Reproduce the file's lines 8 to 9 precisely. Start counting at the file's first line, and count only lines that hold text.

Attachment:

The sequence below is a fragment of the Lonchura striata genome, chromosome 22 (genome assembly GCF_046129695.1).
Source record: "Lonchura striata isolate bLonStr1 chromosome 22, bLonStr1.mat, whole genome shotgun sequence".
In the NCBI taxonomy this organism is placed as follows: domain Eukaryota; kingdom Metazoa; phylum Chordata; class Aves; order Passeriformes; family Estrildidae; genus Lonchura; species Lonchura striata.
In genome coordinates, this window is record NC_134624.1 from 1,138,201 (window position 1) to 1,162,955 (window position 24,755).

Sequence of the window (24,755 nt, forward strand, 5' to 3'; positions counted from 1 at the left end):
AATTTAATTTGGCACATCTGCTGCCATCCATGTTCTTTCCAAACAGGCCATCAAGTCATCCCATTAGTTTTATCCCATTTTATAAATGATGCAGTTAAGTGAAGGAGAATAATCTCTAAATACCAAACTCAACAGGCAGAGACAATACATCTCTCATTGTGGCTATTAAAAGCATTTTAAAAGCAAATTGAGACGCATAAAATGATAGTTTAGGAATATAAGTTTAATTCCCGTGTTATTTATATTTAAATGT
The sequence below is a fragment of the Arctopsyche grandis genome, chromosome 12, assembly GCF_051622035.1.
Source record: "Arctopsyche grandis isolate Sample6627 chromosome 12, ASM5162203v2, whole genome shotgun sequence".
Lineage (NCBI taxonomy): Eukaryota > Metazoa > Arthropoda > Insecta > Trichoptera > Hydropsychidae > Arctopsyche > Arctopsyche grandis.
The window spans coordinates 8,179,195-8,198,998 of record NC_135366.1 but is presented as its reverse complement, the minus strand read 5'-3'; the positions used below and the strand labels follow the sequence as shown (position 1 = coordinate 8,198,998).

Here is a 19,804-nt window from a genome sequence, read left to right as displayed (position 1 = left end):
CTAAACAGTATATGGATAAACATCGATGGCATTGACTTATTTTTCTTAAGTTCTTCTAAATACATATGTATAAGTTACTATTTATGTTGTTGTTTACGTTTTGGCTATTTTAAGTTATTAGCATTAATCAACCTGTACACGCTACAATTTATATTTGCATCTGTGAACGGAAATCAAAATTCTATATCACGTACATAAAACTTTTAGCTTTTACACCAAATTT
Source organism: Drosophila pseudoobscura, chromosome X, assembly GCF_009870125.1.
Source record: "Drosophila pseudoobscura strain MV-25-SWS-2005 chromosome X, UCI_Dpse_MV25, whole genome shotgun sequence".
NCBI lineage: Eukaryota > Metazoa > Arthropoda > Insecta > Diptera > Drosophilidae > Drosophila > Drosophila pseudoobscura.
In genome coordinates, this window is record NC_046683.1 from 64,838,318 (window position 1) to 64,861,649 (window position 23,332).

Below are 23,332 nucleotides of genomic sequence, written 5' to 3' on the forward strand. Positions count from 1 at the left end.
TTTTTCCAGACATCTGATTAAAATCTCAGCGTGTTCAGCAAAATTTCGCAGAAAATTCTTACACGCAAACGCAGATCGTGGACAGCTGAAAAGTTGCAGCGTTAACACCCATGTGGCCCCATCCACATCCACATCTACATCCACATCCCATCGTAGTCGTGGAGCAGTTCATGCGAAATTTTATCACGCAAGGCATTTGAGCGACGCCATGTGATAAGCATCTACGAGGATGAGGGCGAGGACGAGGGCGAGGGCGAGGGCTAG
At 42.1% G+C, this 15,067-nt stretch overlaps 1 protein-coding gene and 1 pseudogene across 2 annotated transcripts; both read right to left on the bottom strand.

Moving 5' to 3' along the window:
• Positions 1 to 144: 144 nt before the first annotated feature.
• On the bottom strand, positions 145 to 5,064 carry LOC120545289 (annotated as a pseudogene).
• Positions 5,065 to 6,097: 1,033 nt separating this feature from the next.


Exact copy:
Source record: "Arctopsyche grandis isolate Sample6627 chromosome 12, ASM5162203v2, whole genome shotgun sequence".
Lineage (NCBI taxonomy): Eukaryota > Metazoa > Arthropoda > Insecta > Trichoptera > Hydropsychidae > Arctopsyche > Arctopsyche grandis.